Thomas G. Gill, vice president of the United States Lifesaving Association, recommends that families plan ahead.

"From day one, when you're planning that beach vacation, we want everybody to go to Look for the certified beaches that we have all around the country, up and down the East and West Coast, the Gulf Coast, the Great Lakes, and find those places where there are going to be lifeguards because quite honestly, you're not taking your family of four or five to someplace where they don't have police or fire or EMS and you shouldn't be taking them to the beach if they don't have lifeguards."

Water safety tips

Fisher, from the American Lifeguard Association, added that parents can't let their guard down when it comes to children near the water and recommends that adults follow these tips:

  • Arm’s length supervision: Make sure children are close to you at all times.
  • Wear a U.S. Coast Guard-approved life jacket: This is especially important for novice swimmers.
  • Designate a water watcher: Choose somebody in your group to pay attention to kids, someone who won't talk on the phone, text, or read.

"These things will help minimize the drownings," Fisher said.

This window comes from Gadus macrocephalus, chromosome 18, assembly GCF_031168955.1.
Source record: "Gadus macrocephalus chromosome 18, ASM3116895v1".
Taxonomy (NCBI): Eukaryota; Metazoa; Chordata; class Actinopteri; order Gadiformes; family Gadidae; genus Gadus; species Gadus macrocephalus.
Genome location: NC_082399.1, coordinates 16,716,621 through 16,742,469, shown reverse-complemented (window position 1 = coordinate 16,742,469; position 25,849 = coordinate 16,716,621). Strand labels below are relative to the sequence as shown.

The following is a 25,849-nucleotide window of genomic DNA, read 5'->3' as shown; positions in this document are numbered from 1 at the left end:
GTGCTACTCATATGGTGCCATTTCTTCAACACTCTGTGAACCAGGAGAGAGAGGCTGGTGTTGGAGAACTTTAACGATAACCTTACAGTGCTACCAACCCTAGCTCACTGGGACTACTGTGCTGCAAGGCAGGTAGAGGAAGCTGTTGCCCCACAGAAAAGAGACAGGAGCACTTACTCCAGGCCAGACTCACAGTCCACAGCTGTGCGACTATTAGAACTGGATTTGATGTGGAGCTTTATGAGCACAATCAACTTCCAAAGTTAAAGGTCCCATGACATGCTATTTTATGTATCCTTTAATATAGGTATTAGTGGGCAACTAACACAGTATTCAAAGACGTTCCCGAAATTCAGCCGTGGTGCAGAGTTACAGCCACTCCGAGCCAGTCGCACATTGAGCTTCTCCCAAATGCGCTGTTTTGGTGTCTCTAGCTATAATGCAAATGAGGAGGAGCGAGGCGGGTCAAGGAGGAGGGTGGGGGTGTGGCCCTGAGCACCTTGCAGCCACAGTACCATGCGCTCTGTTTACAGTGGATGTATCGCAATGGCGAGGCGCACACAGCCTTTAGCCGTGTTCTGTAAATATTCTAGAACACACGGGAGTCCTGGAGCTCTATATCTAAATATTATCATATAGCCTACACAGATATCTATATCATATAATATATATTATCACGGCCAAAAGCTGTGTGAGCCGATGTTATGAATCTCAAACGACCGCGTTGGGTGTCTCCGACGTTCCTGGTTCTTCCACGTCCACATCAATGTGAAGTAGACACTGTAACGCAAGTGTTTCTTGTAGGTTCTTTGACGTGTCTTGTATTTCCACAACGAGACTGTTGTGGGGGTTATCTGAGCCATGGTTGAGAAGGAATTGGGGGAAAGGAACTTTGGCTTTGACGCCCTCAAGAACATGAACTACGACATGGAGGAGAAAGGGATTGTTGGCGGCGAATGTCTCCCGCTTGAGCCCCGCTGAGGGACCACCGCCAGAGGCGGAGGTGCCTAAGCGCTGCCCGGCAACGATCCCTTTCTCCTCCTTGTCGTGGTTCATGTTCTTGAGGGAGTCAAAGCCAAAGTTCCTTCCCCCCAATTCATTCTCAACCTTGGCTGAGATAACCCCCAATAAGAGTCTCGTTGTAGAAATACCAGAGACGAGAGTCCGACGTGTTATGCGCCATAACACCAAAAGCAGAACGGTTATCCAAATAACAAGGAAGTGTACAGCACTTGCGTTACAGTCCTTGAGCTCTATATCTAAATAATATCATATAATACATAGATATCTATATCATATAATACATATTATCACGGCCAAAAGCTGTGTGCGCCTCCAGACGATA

Karen Cohn, the co-founder of The ZAC Foundation, a nonprofit that promotes water safety, previously shared water safety tips with "GMA" as well.

Cohn recommended the following:

  • Talk to children to make sure they don't play in water areas without adult supervision. Make sure kids never go into the water without permission.
  • If kids are wearing life jackets and or "puddle jumpers" in the water, talk to them first about what it feels like to be in the water without a life jacket on.
  • Remove pool toys when not in use as children can be attracted to them.
  • Empty the water from backyard inflatable pools and buckets when not in use.
  • Ensure there is four-sided fencing around backyard pools with self-closing, self-latching gates.
  • Be sure there are alarms on doors and windows leading out to the pool area.
  • Check flag warnings for water conditions and avoid getting into the water if conditions are unsafe.
  • Create a water safety plan for you and your family, just like you would for a fire safety plan.
  • Keep a phone nearby in case someone needs to call 911.
  • Become your kids' first line of defense and learn how to perform CPR.

"I think at the end of the day, [beaches are] going to reduce staffing times, they're going to maybe not staff as many chairs during the summer as they might. But again, that's a case-by-case basis," Gill added.

"That really does put the onus on the consumer, on the beach goer, the patrons that are going to the beach to [ask themselves], 'Where are the lifeguards? When are they going to be up there?' And when you get there, if they're not in the lifeguard stand, don't go in the water. Wait till those lifeguards are up."

"We've proven that having a lifeguard on that stand and swimming in front of lifeguards, it's so much more safe for everyone that's out there," he added.